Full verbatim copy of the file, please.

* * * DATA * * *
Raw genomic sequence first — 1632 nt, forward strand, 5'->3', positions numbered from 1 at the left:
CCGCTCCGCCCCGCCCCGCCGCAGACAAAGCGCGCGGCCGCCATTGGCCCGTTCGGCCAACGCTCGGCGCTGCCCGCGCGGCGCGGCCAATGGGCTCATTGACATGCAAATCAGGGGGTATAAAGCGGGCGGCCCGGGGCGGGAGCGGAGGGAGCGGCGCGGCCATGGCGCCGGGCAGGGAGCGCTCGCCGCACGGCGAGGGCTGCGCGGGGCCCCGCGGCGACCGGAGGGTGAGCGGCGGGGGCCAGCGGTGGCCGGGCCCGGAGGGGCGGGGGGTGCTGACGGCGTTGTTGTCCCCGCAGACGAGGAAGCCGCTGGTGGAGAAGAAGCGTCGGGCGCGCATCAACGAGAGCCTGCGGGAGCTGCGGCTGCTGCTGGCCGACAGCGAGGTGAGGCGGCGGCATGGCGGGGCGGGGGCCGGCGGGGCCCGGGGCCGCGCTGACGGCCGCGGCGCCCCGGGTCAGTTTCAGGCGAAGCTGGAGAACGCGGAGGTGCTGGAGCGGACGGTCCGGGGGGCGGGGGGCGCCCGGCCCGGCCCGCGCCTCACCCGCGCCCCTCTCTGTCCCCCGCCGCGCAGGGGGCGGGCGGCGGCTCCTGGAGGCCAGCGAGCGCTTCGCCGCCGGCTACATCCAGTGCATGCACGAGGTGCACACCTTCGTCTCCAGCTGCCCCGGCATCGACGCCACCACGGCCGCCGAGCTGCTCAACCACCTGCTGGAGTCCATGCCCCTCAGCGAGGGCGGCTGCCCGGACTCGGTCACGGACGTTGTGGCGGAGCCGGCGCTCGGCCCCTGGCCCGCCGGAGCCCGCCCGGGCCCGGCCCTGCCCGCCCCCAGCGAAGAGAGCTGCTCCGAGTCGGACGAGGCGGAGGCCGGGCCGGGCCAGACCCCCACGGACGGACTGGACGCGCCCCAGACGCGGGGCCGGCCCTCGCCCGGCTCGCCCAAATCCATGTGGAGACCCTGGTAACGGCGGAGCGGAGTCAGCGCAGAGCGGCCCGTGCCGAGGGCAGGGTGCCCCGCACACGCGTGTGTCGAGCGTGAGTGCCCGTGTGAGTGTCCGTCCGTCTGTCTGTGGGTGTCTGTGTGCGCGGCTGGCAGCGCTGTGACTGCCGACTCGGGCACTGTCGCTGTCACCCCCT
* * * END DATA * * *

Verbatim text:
Raw genomic sequence first — 1632 nt, forward strand, 5'->3', positions numbered from 1 at the left:
CCGCTCCGCCCCGCCCCGCCGCAGACAAAGCGCGCGGCCGCCATTGGCCCGTTCGGCCAACGCTCGGCGCTGCCCGCGCGGCGCGGCCAATGGGCTCATTGACATGCAAATCAGGGGGTATAAAGCGGGCGGCCCGGGGCGGGAGCGGAGGGAGCGGCGCGGCCATGGCGCCGGGCAGGGAGCGCTCGCCGCACGGCGAGGGCTGCGCGGGGCCCCGCGGCGACCGGAGGGTGAGCGGCGGGGGCCAGCGGTGGCCGGGCCCGGAGGGGCGGGGGGTGCTGACGGCGTTGTTGTCCCCGCAGACGAGGAAGCCGCTGGTGGAGAAGAAGCGTCGGGCGCGCATCAACGAGAGCCTGCGGGAGCTGCGGCTGCTGCTGGCCGACAGCGAGGTGAGGCGGCGGCATGGCGGGGCGGGGGCCGGCGGGGCCCGGGGCCGCGCTGACGGCCGCGGCGCCCCGGGTCAGTTTCAGGCGAAGCTGGAGAACGCGGAGGTGCTGGAGCGGACGGTCCGGGGGGCGGGGGGCGCCCGGCCCGGCCCGCGCCTCACCCGCGCCCCTCTCTGTCCCCCGCCGCGCAGGGGGCGGGCGGCGGCTCCTGGAGGCCAGCGAGCGCTTCGCCGCCGGCTACATCCAGTGCATGCACGAGGTGCACACCTTCGTCTCCAGCTGCCCCGGCATCGACGCCACCACGGCCGCCGAGCTGCTCAACCACCTGCTGGAGTCCATGCCCCTCAGCGAGGGCGGCTGCCCGGACTCGGTCACGGACGTTGTGGCGGAGCCGGCGCTCGGCCCCTGGCCCGCCGGAGCCCGCCCGGGCCCGGCCCTGCCCGCCCCCAGCGAAGAGAGCTGCTCCGAGTCGGACGAGGCGGAGGCCGGGCCGGGCCAGACCCCCACGGACGGACTGGACGCGCCCCAGACGCGGGGCCGGCCCTCGCCCGGCTCGCCCAAATCCATGTGGAGACCCTGGTAACGGCGGAGCGGAGTCAGCGCAGAGCGGCCCGTGCCGAGGGCAGGGTGCCCCGCACACGCGTGTGTCGAGCGTGAGTGCCCGTGTGAGTGTCCGTCCGTCTGTCTGTGGGTGTCTGTGTGCGCGGCTGGCAGCGCTGTGACTGCCGACTCGGGCACTGTCGCTGTCACCCCCT